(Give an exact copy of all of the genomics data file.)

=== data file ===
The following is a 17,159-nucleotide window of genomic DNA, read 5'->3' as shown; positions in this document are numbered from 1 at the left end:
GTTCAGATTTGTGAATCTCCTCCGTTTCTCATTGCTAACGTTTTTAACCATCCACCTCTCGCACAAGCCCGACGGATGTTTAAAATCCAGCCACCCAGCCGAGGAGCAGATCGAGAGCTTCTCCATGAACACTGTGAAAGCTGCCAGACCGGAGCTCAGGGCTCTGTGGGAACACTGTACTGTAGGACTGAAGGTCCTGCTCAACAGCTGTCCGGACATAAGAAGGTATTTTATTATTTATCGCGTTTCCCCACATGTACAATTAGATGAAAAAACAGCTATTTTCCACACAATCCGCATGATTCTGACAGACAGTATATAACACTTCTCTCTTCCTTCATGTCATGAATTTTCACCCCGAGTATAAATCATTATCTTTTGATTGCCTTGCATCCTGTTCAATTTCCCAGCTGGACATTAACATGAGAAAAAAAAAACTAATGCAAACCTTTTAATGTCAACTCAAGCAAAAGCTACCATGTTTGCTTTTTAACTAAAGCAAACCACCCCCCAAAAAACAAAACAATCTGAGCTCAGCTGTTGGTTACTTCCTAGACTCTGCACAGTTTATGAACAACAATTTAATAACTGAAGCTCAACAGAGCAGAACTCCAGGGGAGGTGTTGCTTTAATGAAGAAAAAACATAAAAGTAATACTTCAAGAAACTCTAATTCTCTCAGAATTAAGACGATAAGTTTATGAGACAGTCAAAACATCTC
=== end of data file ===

The following is a 17,159-nucleotide window of genomic DNA, read 5'->3' as shown; positions in this document are numbered from 1 at the left end:
GTTCAGATTTGTGAATCTCCTCCGTTTCTCATTGCTAACGTTTTTAACCATCCACCTCTCGCACAAGCCCGACGGATGTTTAAAATCCAGCCACCCAGCCGAGGAGCAGATCGAGAGCTTCTCCATGAACACTGTGAAAGCTGCCAGACCGGAGCTCAGGGCTCTGTGGGAACACTGTACTGTAGGACTGAAGGTCCTGCTCAACAGCTGTCCGGACATAAGAAGGTATTTTATTATTTATCGCGTTTCCCCACATGTACAATTAGATGAAAAAACAGCTATTTTCCACACAATCCGCATGATTCTGACAGACAGTATATAACACTTCTCTCTTCCTTCATGTCATGAATTTTCACCCCGAGTATAAATCATTATCTTTTGATTGCCTTGCATCCTGTTCAATTTCCCAGCTGGACATTAACATGAGAAAAAAAAAACTAATGCAAACCTTTTAATGTCAACTCAAGCAAAAGCTACCATGTTTGCTTTTTAACTAAAGCAAACCACCCCCCAAAAAACAAAACAATCTGAGCTCAGCTGTTGGTTACTTCCTAGACTCTGCACAGTTTATGAACAACAATTTAATAACTGAAGCTCAACAGAGCAGAACTCCAGGGGAGGTGTTGCTTTAATGAAGAAAAAACATAAAAGTAATACTTCAAGAAACTCTAATTCTCTCAGAATTAAGACGATAAGTTTATGAGACAGTCAAAACATCTC